“America’s Best Unknown Writer”: The Letters of William Gaddis in The New York Review of Books

William Gaddis was nineteen in 1942, when he wrote to his mother, Edith Gaddis, saying that the “section man” in his Harvard English class had recommended a book to him:

“I got it and turns out to be history of Communism and Socialism—Marxism—enough to make me actively ill—so don’t care about mark in this test but am going to tell him what I think of his lousy piggish socialism &c—sometimes I think he’s turned that way—he recommends many such books—so I’m going to tell him how stinking I think it is and not worry about an E.”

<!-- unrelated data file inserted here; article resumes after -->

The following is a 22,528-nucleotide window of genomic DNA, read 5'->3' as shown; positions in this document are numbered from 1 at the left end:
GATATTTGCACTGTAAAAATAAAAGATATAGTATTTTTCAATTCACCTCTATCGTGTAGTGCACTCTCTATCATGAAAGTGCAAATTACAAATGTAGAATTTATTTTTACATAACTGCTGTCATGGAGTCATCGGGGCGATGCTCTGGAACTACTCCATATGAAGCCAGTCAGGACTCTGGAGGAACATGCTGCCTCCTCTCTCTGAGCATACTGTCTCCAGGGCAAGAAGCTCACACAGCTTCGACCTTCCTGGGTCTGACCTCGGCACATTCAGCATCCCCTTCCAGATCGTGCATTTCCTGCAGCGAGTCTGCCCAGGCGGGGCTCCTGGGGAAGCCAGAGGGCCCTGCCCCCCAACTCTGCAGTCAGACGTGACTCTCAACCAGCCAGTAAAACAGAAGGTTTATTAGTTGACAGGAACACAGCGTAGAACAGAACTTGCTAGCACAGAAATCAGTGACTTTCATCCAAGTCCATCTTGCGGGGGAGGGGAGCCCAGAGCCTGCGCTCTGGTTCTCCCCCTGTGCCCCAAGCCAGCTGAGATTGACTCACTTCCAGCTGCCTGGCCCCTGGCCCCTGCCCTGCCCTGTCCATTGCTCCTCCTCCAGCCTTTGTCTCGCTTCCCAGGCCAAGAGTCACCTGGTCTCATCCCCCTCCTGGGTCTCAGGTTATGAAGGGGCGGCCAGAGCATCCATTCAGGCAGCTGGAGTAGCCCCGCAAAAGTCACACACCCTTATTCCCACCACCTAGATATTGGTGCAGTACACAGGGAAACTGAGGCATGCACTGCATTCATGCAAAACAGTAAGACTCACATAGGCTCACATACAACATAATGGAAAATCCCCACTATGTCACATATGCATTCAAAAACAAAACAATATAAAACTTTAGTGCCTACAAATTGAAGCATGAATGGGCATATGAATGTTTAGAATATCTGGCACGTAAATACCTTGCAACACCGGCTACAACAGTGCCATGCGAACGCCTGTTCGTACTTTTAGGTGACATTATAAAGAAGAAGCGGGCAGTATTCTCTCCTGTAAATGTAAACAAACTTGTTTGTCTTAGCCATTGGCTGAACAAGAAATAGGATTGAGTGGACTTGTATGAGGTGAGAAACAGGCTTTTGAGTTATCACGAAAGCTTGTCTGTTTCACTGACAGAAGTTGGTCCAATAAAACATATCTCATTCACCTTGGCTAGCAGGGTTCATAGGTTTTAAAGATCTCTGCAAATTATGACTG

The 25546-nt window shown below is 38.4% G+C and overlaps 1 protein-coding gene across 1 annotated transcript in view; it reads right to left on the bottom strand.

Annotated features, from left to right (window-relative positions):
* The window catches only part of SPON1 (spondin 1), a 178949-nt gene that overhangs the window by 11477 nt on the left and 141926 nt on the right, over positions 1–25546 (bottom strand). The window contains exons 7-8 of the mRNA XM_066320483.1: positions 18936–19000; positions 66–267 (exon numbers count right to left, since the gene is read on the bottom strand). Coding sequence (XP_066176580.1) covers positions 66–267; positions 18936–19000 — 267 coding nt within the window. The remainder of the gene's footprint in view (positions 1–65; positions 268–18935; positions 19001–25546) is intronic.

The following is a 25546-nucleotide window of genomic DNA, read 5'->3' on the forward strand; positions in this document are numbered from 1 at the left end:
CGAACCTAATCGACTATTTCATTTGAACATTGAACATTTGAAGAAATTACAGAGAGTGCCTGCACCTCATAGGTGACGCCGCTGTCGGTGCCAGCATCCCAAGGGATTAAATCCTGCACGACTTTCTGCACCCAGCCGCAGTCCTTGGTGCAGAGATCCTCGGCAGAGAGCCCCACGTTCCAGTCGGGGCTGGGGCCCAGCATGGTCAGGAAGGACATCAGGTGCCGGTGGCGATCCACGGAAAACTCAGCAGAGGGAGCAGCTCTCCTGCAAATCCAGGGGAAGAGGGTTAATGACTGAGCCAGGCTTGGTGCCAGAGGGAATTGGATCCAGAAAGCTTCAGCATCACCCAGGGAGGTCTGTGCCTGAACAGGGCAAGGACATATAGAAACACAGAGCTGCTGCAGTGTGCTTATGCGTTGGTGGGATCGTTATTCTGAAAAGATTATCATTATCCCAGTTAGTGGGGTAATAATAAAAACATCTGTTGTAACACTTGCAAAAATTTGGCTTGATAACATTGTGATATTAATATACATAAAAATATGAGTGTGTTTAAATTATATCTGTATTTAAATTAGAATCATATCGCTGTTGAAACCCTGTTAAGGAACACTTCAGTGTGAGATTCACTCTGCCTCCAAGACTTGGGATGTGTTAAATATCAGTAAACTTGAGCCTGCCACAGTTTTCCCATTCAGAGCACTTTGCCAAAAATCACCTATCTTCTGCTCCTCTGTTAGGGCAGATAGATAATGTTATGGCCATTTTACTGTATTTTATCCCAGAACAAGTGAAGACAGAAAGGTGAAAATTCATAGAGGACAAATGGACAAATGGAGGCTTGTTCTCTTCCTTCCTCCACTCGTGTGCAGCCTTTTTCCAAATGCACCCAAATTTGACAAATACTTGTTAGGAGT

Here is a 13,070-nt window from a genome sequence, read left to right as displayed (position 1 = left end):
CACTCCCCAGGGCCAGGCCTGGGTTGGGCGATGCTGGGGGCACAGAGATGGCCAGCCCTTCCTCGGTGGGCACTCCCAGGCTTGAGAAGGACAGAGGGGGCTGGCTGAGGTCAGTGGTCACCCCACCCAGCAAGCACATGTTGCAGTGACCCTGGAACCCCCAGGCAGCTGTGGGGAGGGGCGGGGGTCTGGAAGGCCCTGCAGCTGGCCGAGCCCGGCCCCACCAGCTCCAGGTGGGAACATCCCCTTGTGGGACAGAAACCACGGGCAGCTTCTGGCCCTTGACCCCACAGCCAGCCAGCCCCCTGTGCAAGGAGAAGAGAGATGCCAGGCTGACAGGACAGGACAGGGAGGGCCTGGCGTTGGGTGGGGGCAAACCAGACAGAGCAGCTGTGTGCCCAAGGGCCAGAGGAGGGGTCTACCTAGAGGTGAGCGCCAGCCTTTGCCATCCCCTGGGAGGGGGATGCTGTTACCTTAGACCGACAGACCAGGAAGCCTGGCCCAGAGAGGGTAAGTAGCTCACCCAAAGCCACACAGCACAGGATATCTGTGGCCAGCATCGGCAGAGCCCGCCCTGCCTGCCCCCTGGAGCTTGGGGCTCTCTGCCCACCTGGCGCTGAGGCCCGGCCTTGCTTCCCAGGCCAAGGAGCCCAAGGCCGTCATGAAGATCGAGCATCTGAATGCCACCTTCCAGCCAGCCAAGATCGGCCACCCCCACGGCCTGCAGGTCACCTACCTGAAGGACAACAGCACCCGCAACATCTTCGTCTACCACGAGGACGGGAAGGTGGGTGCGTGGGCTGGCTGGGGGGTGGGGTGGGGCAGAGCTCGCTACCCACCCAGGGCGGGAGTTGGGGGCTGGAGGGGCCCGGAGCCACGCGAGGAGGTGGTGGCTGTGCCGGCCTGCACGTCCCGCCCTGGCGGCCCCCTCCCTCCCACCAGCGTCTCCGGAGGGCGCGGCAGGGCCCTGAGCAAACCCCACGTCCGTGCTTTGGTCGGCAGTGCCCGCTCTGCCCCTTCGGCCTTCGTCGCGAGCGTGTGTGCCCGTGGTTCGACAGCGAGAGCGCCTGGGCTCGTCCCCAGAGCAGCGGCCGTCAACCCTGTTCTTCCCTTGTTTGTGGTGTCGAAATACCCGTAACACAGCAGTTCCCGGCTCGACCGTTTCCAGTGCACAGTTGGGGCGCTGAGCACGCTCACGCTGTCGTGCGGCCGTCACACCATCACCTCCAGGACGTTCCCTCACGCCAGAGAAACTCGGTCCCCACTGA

One might think this simply callow, a snobbish reflex of class and family, but it does expose the bedrock on which Gaddis later built his idiosyncratic conservatism, just as it points to his unusually candid relationship with his mother.

Click here to read the article at the New York Review of Books

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